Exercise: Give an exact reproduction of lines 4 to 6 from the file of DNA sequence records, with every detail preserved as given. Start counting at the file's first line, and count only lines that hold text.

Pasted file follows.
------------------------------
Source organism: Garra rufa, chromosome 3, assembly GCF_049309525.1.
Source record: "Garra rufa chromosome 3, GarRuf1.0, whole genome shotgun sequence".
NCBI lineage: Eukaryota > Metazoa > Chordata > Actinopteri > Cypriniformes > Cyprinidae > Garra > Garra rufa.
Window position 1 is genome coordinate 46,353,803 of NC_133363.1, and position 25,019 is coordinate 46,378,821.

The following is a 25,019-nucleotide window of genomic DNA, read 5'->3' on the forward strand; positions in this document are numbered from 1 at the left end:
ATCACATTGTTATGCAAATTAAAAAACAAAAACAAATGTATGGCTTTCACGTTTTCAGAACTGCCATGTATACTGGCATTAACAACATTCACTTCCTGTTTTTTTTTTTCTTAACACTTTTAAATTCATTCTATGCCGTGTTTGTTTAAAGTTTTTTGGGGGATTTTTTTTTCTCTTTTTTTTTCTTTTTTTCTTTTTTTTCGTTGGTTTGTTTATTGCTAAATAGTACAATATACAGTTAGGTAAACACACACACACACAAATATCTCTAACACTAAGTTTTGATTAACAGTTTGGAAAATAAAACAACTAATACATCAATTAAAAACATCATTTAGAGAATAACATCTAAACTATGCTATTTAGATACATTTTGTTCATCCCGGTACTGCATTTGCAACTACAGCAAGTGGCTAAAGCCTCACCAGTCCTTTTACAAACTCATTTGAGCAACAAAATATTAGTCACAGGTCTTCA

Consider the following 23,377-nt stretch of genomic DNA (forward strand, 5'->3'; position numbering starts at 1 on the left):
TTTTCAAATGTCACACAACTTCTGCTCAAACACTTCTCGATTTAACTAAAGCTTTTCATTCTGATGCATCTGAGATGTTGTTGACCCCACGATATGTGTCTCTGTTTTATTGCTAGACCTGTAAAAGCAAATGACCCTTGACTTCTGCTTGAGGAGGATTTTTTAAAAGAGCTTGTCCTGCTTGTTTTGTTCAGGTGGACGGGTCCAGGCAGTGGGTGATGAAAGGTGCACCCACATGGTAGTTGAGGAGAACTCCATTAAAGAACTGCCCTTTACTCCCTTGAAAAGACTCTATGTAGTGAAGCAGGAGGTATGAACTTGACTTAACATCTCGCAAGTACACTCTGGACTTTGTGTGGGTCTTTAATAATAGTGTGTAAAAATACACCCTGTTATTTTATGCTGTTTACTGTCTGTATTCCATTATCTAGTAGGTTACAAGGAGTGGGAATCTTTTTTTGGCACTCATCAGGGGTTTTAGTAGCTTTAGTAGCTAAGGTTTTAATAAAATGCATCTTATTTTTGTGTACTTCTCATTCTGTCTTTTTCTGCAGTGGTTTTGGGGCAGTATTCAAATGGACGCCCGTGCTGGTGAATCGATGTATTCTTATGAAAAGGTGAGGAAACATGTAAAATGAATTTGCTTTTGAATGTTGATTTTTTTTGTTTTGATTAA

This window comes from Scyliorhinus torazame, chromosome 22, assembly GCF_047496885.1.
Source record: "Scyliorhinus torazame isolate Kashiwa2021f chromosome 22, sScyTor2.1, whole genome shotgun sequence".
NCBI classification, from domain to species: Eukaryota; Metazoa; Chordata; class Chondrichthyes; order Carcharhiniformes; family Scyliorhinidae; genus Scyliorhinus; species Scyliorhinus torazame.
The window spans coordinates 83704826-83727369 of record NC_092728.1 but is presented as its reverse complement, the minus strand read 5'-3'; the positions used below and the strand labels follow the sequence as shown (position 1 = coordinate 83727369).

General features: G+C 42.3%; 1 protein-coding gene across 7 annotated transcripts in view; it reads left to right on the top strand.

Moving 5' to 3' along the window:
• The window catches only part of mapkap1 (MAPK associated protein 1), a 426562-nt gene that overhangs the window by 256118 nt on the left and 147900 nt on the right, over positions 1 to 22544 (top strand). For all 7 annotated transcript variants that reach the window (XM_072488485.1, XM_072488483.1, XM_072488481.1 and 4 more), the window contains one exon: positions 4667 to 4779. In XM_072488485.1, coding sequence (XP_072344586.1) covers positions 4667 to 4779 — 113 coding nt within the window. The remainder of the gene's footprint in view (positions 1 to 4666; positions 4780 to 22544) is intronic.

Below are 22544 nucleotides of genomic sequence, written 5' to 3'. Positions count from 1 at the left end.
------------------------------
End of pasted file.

Window position 1 is genome coordinate 46,353,803 of NC_133363.1, and position 25,019 is coordinate 46,378,821.

The following is a 25,019-nucleotide window of genomic DNA, read 5'->3' on the forward strand; positions in this document are numbered from 1 at the left end:
ATCACATTGTTATGCAAATTAAAAAACAAAAACAAATGTATGGCTTTCACGTTTTCAGAACTGCCATGTATACTGGCATTAACAACATTCACTTCCTGTTTTTTTTTTTCTTAACACTTTTAAATTCATTCTATGCCGTGTTTGTTTAAAGTTTTTTGGGGGATTTTTTTTTCTCTTTTTTTTTCTTTTTTTCTTTTTTTTCGTTGGTTTGTTTATTGCTAAATAGTACAATATACAGTTAGGTAAACACACACACACACAAATATCTCTAACACTAAGTTTTGATTAACAGTTTGGAAAATAAAACAACTAATACATCAATTAAAAACATCATTTAGAGAATAACATCTAAACTATGCTATTTAGATACATTTTGTTCATCCCGGTACTGCATTTGCAACTACAGCAAGTGGCTAAAGCCTCACCAGTCCTTTTACAAACTCATTTGAGCAACAAAATATTAGTCACAGGTCTTCA